Excerpt of Life by Mal Peet
(Page 4 of 4)
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Then, in May 1943, the boy had been killed. Metz, frozen
at the controls of his own plane, with his flight engineer
screaming in his headphones, had watched it happen. Had
watched the two British Hurricanes following his darling's
smoking machine down like frenzied sharks following a
blood leak, triangulating the bullets in as if there were an
infinity of bullets. Had watched the boy's plane do a halfcartwheel
into the sea and simply cease to exist. Joy and love
gone, bang, just like that, swallowed into the crinkled grey
texture of the English sea. The Hurricanes were from RAF
Beckford; Metz intended to end his war with a vengeance.
Flying solo, he had no way of defending himself from the
Spitfires. Flying at so ridiculously low a height, he had very
limited options for evasive action. So he stuck grimly to
his course, watching the Norfolk landscape race towards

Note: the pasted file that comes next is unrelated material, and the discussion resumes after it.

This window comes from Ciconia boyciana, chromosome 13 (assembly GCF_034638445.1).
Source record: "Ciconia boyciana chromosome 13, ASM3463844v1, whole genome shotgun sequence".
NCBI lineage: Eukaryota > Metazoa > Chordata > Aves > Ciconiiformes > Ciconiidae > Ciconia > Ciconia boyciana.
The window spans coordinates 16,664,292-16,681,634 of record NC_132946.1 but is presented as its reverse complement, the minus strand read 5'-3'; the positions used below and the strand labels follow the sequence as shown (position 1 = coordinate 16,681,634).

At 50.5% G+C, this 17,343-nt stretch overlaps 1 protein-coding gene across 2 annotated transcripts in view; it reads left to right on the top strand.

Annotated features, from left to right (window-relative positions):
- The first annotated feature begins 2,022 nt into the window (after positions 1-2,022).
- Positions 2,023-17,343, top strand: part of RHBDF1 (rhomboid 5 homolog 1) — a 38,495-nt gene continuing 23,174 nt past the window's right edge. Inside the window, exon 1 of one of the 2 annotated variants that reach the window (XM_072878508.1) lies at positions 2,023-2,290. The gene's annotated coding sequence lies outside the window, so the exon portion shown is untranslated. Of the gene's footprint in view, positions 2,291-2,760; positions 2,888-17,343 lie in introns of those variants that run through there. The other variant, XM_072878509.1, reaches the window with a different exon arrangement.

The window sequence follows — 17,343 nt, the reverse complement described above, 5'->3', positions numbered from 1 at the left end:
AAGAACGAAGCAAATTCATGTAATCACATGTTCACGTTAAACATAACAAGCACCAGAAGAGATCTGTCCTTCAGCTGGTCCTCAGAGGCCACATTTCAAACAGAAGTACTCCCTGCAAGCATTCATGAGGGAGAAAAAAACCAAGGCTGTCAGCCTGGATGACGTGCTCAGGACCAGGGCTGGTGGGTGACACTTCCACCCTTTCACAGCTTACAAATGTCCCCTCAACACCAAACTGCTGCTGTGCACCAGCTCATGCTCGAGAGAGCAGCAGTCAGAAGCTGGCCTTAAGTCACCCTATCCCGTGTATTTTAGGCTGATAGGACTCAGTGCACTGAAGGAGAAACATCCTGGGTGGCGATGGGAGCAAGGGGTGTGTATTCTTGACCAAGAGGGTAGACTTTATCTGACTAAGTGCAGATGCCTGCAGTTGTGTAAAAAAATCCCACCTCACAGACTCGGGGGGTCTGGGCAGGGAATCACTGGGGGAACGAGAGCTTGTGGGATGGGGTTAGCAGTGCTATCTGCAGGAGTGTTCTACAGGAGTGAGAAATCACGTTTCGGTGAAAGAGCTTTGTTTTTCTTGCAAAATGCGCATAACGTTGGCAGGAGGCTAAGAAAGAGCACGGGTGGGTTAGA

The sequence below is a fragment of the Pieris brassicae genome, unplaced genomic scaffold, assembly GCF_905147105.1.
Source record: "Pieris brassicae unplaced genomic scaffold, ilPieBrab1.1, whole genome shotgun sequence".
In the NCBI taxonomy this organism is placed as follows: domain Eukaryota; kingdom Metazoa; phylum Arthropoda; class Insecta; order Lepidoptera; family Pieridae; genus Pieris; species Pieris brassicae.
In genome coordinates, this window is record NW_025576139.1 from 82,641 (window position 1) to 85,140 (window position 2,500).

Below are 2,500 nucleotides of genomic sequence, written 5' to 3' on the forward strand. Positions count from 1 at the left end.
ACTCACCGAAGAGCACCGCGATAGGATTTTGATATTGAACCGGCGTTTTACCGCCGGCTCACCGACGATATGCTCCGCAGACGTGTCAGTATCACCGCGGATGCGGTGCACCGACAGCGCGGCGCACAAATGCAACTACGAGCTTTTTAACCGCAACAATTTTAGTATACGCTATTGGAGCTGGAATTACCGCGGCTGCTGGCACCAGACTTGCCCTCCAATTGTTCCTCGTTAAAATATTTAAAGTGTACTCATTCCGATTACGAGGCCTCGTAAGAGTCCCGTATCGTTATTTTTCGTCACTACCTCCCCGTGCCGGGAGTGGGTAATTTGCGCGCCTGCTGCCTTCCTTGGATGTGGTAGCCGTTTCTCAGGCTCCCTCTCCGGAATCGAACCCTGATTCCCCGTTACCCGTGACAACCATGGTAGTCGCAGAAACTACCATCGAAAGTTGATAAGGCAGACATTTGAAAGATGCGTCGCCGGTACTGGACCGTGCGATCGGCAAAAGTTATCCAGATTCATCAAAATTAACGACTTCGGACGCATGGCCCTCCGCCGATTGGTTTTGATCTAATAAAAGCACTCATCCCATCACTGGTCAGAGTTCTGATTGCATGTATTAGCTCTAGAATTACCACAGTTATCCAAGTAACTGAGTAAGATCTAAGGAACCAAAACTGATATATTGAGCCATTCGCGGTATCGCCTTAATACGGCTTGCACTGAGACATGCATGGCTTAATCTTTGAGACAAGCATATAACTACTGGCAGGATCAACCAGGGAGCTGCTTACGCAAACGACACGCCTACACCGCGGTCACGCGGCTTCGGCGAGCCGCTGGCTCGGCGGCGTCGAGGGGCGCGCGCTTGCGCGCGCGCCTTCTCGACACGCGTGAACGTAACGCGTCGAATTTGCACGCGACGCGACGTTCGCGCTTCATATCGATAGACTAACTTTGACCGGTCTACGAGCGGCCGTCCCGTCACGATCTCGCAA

and under him while his plane took an absurd number of
hits and disintegrated around him. Just before he overflew
a hamlet called Bratton Morley (did he glimpse a bulbous
woman lifting her shocked face and falling over?) his starboard
engine caught fire.
Metz didn't make it to Beckford, although he got close.
Two miles from the airbase he plunged, burning, into a sizeable
tract of forest known locally as Abbot's Wood. He had
almost certainly died by the time the ancient and heavy
English trees ripped the wings from his fuselage. Jolting in
the smoking cockpit, he tobogganed through the wood and
plunged into a stretch of water called Perch Lake.
The woods were wet and sullen after the long winter. It
didn't take long for the crews from Beckford and Borstead
to hose and beat the smouldering out. They hadn't the
equipment to lift the remains of the plane from the lake,
so Metz was left sitting next to the shattered photograph of
his lover under fifteen feet of silty water. Four months later
a courting couple were put off their stroke when his black
and gassy body parts bobbed to the surface.
Excerpted from Life
by Mal Peet. Copyright © 2011 by Mal Peet.
Excerpted by permission of Candlewick Press. All rights
reserved. No part of this excerpt may be reproduced or reprinted
without permission in writing from the publisher.